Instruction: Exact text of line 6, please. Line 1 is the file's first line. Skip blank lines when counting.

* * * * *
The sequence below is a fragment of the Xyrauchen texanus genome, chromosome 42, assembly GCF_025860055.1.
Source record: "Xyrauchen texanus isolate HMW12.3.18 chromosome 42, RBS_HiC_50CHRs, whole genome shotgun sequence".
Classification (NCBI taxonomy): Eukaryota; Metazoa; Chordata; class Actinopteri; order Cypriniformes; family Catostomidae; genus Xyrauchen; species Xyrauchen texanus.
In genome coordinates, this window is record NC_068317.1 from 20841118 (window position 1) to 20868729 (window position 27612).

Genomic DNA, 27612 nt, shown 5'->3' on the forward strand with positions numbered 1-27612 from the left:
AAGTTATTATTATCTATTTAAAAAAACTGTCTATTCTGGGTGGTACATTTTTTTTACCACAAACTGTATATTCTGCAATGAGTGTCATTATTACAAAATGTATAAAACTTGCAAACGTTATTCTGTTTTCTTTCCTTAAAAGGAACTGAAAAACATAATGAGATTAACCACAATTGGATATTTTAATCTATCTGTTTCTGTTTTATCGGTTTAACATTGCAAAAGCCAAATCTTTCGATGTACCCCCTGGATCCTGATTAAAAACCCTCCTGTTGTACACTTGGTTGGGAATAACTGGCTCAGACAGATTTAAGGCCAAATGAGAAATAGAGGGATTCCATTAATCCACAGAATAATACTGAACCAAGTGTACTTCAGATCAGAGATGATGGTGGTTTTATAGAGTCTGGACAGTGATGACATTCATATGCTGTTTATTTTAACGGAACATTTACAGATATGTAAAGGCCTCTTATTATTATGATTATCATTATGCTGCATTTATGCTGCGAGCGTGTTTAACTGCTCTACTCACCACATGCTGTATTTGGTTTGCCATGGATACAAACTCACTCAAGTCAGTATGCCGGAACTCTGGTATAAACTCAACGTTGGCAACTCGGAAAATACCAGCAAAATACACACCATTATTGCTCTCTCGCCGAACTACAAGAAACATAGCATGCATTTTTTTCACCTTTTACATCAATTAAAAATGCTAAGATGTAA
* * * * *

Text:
AAGTTATTATTATCTATTTAAAAAAACTGTCTATTCTGGGTGGTACATTTTTTTTACCACAAACTGTATATTCTGCAATGAGTGTCATTATTACAAAATGTATAAAACTTGCAAACGTTATTCTGTTTTCTTTCCTTAAAAGGAACTGAAAAACATAATGAGATTAACCACAATTGGATATTTTAATCTATCTGTTTCTGTTTTATCGGTTTAACATTGCAAAAGCCAAATCTTTCGATGTACCCCCTGGATCCTGATTAAAAACCCTCCTGTTGTACACTTGGTTGGGAATAACTGGCTCAGACAGATTTAAGGCCAAATGAGAAATAGAGGGATTCCATTAATCCACAGAATAATACTGAACCAAGTGTACTTCAGATCAGAGATGATGGTGGTTTTATAGAGTCTGGACAGTGATGACATTCATATGCTGTTTATTTTAACGGAACATTTACAGATATGTAAAGGCCTCTTATTATTATGATTATCATTATGCTGCATTTATGCTGCGAGCGTGTTTAACTGCTCTACTCACCACATGCTGTATTTGGTTTGCCATGGATACAAACTCACTCAAGTCAGTATGCCGGAACTCTGGTATAAACTCAACGTTGGCAACTCGGAAAATACCAGCAAAATACACACCATTATTGCTCTCTCGCCGAACTACAAGAAACATAGCATGCATTTTTTTCACCTTTTACATCAATTAAAAATGCTAAGATGTAA